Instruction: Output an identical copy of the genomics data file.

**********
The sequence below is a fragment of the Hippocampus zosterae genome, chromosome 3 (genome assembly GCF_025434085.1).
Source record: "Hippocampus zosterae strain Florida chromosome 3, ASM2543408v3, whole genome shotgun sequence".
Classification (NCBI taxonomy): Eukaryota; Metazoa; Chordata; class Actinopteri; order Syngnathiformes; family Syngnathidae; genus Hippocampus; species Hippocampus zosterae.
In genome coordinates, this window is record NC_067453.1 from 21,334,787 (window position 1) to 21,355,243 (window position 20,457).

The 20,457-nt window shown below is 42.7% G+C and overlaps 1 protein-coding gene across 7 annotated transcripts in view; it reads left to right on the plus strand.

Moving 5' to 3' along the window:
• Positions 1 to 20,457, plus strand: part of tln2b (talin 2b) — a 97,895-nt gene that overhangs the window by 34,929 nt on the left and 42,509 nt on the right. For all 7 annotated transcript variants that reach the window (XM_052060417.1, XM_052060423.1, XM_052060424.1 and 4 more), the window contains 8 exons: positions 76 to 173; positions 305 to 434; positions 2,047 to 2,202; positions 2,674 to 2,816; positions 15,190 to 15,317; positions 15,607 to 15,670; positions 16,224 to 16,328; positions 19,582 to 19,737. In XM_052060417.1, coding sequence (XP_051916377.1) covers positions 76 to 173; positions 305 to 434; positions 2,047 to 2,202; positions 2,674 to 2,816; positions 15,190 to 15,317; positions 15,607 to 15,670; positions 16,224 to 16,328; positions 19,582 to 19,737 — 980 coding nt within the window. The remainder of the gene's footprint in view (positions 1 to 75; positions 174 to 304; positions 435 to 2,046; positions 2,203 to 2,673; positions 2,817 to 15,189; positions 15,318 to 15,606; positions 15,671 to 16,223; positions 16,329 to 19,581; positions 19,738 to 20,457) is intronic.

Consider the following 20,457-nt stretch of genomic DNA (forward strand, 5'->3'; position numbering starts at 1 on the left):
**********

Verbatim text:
The sequence below is a fragment of the Hippocampus zosterae genome, chromosome 3 (genome assembly GCF_025434085.1).
Source record: "Hippocampus zosterae strain Florida chromosome 3, ASM2543408v3, whole genome shotgun sequence".
Classification (NCBI taxonomy): Eukaryota; Metazoa; Chordata; class Actinopteri; order Syngnathiformes; family Syngnathidae; genus Hippocampus; species Hippocampus zosterae.
In genome coordinates, this window is record NC_067453.1 from 21,334,787 (window position 1) to 21,355,243 (window position 20,457).

The 20,457-nt window shown below is 42.7% G+C and overlaps 1 protein-coding gene across 7 annotated transcripts in view; it reads left to right on the plus strand.

Moving 5' to 3' along the window:
• Positions 1 to 20,457, plus strand: part of tln2b (talin 2b) — a 97,895-nt gene that overhangs the window by 34,929 nt on the left and 42,509 nt on the right. For all 7 annotated transcript variants that reach the window (XM_052060417.1, XM_052060423.1, XM_052060424.1 and 4 more), the window contains 8 exons: positions 76 to 173; positions 305 to 434; positions 2,047 to 2,202; positions 2,674 to 2,816; positions 15,190 to 15,317; positions 15,607 to 15,670; positions 16,224 to 16,328; positions 19,582 to 19,737. In XM_052060417.1, coding sequence (XP_051916377.1) covers positions 76 to 173; positions 305 to 434; positions 2,047 to 2,202; positions 2,674 to 2,816; positions 15,190 to 15,317; positions 15,607 to 15,670; positions 16,224 to 16,328; positions 19,582 to 19,737 — 980 coding nt within the window. The remainder of the gene's footprint in view (positions 1 to 75; positions 174 to 304; positions 435 to 2,046; positions 2,203 to 2,673; positions 2,817 to 15,189; positions 15,318 to 15,606; positions 15,671 to 16,223; positions 16,329 to 19,581; positions 19,738 to 20,457) is intronic.

Consider the following 20,457-nt stretch of genomic DNA (forward strand, 5'->3'; position numbering starts at 1 on the left):